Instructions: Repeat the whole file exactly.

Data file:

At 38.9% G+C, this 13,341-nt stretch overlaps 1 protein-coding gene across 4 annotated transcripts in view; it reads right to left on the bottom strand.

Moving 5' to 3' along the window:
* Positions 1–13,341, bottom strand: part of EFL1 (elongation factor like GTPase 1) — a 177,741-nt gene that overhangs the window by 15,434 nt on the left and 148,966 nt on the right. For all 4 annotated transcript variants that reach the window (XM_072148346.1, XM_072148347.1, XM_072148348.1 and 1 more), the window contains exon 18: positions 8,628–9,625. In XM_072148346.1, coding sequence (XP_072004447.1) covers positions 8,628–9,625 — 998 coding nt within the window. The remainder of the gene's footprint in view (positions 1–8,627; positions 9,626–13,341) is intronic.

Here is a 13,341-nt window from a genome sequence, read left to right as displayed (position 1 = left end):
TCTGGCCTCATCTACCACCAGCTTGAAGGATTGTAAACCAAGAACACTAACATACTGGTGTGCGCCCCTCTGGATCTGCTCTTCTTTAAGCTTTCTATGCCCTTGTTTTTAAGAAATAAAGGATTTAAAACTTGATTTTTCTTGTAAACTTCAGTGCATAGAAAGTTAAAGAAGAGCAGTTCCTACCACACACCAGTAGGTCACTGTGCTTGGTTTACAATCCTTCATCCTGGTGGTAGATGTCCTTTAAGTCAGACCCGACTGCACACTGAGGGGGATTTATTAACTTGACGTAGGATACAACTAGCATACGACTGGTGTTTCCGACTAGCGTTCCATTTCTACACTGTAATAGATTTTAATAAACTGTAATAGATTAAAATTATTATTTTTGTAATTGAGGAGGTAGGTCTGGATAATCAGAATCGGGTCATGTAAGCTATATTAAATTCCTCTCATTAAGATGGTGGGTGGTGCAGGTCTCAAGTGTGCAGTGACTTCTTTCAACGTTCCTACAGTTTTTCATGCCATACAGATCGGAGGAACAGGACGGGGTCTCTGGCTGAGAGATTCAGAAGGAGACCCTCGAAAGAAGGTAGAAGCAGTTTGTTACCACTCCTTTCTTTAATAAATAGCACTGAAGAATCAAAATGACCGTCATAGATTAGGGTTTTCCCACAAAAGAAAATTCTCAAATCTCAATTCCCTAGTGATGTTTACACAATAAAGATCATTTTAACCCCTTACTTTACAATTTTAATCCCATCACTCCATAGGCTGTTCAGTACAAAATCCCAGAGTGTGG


At 38.9% G+C, this 13,341-nt stretch overlaps 1 protein-coding gene across 4 annotated transcripts in view; it reads right to left on the bottom strand.

Moving 5' to 3' along the window:
* Positions 1–13,341, bottom strand: part of EFL1 (elongation factor like GTPase 1) — a 177,741-nt gene that overhangs the window by 15,434 nt on the left and 148,966 nt on the right. For all 4 annotated transcript variants that reach the window (XM_072148346.1, XM_072148347.1, XM_072148348.1 and 1 more), the window contains exon 18: positions 8,628–9,625. In XM_072148346.1, coding sequence (XP_072004447.1) covers positions 8,628–9,625 — 998 coding nt within the window. The remainder of the gene's footprint in view (positions 1–8,627; positions 9,626–13,341) is intronic.

Here is a 13,341-nt window from a genome sequence, read left to right as displayed (position 1 = left end):
TCTGGCCTCATCTACCACCAGCTTGAAGGATTGTAAACCAAGAACACTAACATACTGGTGTGCGCCCCTCTGGATCTGCTCTTCTTTAAGCTTTCTATGCCCTTGTTTTTAAGAAATAAAGGATTTAAAACTTGATTTTTCTTGTAAACTTCAGTGCATAGAAAGTTAAAGAAGAGCAGTTCCTACCACACACCAGTAGGTCACTGTGCTTGGTTTACAATCCTTCATCCTGGTGGTAGATGTCCTTTAAGTCAGACCCGACTGCACACTGAGGGGGATTTATTAACTTGACGTAGGATACAACTAGCATACGACTGGTGTTTCCGACTAGCGTTCCATTTCTACACTGTAATAGATTTTAATAAACTGTAATAGATTAAAATTATTATTTTTGTAATTGAGGAGGTAGGTCTGGATAATCAGAATCGGGTCATGTAAGCTATATTAAATTCCTCTCATTAAGATGGTGGGTGGTGCAGGTCTCAAGTGTGCAGTGACTTCTTTCAACGTTCCTACAGTTTTTCATGCCATACAGATCGGAGGAACAGGACGGGGTCTCTGGCTGAGAGATTCAGAAGGAGACCCTCGAAAGAAGGTAGAAGCAGTTTGTTACCACTCCTTTCTTTAATAAATAGCACTGAAGAATCAAAATGACCGTCATAGATTAGGGTTTTCCCACAAAAGAAAATTCTCAAATCTCAATTCCCTAGTGATGTTTACACAATAAAGATCATTTTAACCCCTTACTTTACAATTTTAATCCCATCACTCCATAGGCTGTTCAGTACAAAATCCCAGAGTGTGG